My Swan Song
My Swan Song

“New occasions teach new duties.” — James Russell Lowell, The Present Crisis, 1844

Beloved Companions,

There is an ancient Greek myth that relates an otherwise mute swan trumpeting just before its death. From that tale we get the phrase “swan song” to denote the closing notes of one’s life or role.

In a few days, I retire from 45 years of active Unitarian Universalist ministry. I wonder what to sing as I transition to a new way of being.

Perhaps a song in four verses:

Verse 1. Gratitude.

I am fond of quoting Meister Eckhart, 13th ct. German mystic, who said, "If the only prayer you ever say in your entire life is 'Thank You,' it will be enough.” My heart is filled with gratitude for the opportunity to serve our faith and our people. The minister’s role is such a privilege: to be with people at birth, coming of age, entering adulthood, marriage, career development, sometimes divorce and other loss, retirement, at a hospital bed, and at graveside. I am humbled by all the trust people have had in me to be with them in this way. I am humbled further pondering how I could have been better. Thank you, though, is the only phrase that needs be sung.

Verse 2. Love. 

We often include in worship some variation of “Love is the teaching of this church.” Our Universalist forebears were known, in the early 20th ct. as the “Love Church.” Beyond all our theological reflections and rational disputations, I so want us to be fully the Love Church, broadly embracing “beloved community” as central to our belonging and witness.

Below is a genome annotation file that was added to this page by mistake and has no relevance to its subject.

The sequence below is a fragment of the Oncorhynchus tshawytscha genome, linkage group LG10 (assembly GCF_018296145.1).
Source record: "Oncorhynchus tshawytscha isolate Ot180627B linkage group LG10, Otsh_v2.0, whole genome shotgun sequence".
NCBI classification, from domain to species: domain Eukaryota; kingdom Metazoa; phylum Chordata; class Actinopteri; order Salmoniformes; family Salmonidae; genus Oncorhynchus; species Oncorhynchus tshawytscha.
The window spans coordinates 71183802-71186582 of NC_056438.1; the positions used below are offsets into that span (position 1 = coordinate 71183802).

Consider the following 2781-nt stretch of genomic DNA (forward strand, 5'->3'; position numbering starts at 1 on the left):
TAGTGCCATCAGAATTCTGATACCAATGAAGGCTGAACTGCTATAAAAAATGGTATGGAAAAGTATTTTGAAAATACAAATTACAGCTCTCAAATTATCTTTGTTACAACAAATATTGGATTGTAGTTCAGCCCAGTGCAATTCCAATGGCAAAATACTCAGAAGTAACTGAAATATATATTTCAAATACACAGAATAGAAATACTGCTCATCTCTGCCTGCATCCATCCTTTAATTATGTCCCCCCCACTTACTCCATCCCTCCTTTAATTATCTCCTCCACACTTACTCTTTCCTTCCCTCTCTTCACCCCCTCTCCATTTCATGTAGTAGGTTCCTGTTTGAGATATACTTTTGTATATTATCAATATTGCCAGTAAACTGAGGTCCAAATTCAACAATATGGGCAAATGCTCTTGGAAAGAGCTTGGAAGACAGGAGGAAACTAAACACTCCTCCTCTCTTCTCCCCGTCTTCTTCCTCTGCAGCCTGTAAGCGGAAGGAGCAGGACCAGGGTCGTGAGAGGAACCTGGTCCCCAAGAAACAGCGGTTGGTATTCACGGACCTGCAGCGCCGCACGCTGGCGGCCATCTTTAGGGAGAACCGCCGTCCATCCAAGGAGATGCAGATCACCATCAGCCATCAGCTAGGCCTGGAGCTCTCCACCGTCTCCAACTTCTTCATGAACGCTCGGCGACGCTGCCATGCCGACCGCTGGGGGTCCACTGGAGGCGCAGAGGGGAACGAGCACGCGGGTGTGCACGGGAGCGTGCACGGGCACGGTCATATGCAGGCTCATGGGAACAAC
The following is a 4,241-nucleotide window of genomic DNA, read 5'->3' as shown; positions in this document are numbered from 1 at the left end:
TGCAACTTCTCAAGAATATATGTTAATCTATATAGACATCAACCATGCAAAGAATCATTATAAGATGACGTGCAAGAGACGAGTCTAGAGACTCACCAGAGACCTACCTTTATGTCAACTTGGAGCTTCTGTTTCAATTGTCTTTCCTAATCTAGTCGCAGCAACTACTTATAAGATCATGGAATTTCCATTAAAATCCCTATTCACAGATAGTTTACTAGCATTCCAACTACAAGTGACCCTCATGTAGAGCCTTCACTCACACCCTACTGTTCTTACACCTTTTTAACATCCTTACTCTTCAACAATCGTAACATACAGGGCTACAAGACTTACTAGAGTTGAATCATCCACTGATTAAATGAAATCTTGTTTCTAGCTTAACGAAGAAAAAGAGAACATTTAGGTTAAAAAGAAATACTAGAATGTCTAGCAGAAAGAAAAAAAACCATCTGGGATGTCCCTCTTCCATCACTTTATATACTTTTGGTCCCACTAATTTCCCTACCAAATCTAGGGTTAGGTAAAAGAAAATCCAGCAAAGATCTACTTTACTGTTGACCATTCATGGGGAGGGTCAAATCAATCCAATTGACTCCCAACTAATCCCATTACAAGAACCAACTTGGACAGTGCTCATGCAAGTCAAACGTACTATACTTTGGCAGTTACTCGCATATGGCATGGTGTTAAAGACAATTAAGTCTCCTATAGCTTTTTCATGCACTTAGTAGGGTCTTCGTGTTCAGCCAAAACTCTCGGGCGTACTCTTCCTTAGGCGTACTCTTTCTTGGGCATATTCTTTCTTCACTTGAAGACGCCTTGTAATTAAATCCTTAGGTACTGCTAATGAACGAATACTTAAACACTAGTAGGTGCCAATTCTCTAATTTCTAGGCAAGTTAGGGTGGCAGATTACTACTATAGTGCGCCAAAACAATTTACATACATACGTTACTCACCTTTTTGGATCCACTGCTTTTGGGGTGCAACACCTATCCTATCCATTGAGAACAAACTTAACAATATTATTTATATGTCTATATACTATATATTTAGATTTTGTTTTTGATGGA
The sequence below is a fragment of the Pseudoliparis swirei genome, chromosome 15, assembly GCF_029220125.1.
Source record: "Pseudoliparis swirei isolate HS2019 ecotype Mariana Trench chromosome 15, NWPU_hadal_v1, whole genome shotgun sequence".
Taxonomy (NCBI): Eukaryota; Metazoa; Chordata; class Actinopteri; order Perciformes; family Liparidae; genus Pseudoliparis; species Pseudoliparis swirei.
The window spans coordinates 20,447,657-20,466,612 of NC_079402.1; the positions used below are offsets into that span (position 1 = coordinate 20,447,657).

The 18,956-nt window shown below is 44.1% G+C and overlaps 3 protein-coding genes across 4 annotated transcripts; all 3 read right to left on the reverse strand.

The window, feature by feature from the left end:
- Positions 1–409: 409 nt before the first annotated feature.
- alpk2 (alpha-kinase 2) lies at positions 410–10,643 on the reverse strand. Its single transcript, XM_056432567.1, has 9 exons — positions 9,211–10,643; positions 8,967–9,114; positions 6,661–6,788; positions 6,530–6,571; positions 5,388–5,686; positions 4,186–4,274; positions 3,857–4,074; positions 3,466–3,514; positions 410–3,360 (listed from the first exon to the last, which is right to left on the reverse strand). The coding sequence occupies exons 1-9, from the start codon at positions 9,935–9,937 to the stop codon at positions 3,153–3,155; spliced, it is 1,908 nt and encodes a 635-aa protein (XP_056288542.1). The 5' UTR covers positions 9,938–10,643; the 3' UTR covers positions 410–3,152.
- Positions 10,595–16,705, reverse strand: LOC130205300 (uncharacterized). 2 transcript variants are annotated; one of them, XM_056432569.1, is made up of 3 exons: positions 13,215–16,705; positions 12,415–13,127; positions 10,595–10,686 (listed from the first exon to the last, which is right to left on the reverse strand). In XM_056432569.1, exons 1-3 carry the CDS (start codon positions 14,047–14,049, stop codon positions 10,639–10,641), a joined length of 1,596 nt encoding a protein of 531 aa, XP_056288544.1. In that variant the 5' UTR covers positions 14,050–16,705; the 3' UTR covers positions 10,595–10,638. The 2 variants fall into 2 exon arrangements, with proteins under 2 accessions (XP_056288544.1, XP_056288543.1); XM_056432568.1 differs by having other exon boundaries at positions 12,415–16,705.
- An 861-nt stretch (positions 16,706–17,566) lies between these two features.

One of my church kids gave me a bracelet after hearing me preach about Universalism: a string of lettered beads that read: “WWUUD”, meaning “What would a Unitarian Universalist do?” When you turn the letters over, it said, “LOVE.” That’s enough to make the world go round and to be clear about our ministry.

Whether we draw on the Buddha’s “infinite compassion” or Hillel’s “Love your neighbor as yourself” or Jesus’ “Love your enemy” or countless other inspirations, Love is humanity’s distinctive gift, its profound need, and most elusive goal. “Love one another, love all“ is another verse to my song.

3. Covenant. 

Our congregation in Salem, MA still recites an aspiration, first drafted in 1629, to describe the ministry: “We Covenant with the Lord and one with another; and do bind our selves…to walk together in all God’s ways…to reveal…(the) Blessed word of truth.”

I would sing and sing loudly to have us fully, deeply hold covenant as our center. I would have it replace our Puritan heritage of “right belief.” Right relationship — guided by Love — has to be first. Sadly, far too often, I have seen us founder on the shoals of coercive fundamentalism over theological terms. We make our congregations unlovely and unloving when we ban words or phrases from our hymns, prayers (oh, that’s one of them), and preaching.

We are not here to clone each other. The Free Church (oh, how I wish we had named ourselves that in 1961!) must be a crucible of conversation, not a court of conviction, however “pure” of error someone thinks they’ve made it. We need simply to renew the promise to walk together to discern our holy ways. Universalist founder, Hosea Ballou declared (1805): “We need not think alike to love alike.” So, Covenant is the theme of my third verse.

4. A Passion & Urgency for Justice.